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Building a Garage Conversion? Do Your Research!

Have you ever driven by a house and noticed that the garage is no longer a garage? Personally, nothing bugs me more about a house, than seeing someone do a garage conversion. I understand that there are a plethora of reasons why someone would need to take that space and turn it into another bedroom or living area, but for my personal taste, it just takes away from the house…not to mention, it rarely if ever adds value to the house.

This is usually do to the fact that people (and insurance companies) place a big value on a protected garage space, that is eliminated when you convert it. Still, if you are in the need of the extra space, a garage conversion is going to be a more cost effective route, then building an addition would be. However, you can’t just take the garage door down, slap up ome drywall and call it done.

If you are wanting this space to be like the other spaces in the house, it is going to take some work. Have you ever noticed how cold your garage is in the winter? It is because it is rarely insulated like the rest of the house, and it is equipped with ductwork to allow for heat and ac. Even more is required for a garage conversion depending on where in the country you live.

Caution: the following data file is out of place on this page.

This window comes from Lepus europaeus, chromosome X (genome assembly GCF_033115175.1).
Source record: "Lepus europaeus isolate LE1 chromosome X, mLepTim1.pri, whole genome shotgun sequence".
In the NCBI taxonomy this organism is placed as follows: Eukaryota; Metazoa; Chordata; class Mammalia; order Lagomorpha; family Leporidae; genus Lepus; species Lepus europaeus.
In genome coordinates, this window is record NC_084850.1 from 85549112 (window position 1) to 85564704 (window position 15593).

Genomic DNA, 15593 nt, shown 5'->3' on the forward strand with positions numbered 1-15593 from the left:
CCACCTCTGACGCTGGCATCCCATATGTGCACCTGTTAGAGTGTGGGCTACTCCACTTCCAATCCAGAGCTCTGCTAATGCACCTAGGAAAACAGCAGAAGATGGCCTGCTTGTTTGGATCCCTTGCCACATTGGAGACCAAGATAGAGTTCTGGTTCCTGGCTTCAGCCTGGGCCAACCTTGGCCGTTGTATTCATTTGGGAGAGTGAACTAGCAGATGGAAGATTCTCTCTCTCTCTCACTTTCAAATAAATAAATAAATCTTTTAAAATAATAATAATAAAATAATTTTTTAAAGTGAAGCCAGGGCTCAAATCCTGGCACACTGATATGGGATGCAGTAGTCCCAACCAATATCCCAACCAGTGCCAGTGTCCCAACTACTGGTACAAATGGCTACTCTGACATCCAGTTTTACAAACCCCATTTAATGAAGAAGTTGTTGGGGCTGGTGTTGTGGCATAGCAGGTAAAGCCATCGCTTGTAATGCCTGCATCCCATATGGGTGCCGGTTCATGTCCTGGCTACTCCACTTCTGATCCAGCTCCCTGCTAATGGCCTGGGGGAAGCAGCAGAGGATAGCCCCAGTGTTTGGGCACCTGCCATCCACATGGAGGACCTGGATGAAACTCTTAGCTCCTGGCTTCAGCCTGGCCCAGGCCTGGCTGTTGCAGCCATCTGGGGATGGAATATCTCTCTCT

garage conversion
Photo by Kelly Sikkema on Unsplash

If you live in California, or any other hotspot for seismic activity (earthquakes), you are required to have any additions or conversions done with seismic retrofitting. According to The California Earthquake Authority

Earthquake retrofitting (seismically retrofitting) a house is done to prevent displacement from the structure’s concrete foundation. This makes a building safer and less likely to suffer damage during an earthquake.

When you are choosing to do a garage conversion, you need to factor this cost into the budget, in addtion to the costs laid out by Real Homes and their Ultimate Guide to Garage Conversions.

Seismic retrofitting is a smart move, for more reasons than just following the regulations. Not only does it improve the homes ability to keep the family safe in the event of an earthquake, but it will reduce the cost of repairs in the event of an earthquake, and it has the potential to lower your insurance rates if you live in an earthquake hotspot.

If you are doing a garage conversion, making the garage as well insulated, safe, and secure as the rest of the house is essential. You can’t cut corners and expect it to be efficient by any means. Whether the conversion is meant to be a bedroom, a living space, a new kitchen, a master suite, or even a man cave, doing it right the first time will save you money in the longrun.

So, do your research, make your budget, plan your design, and don’t cut corners…you will thank yourself later AND be happier with the conversion.

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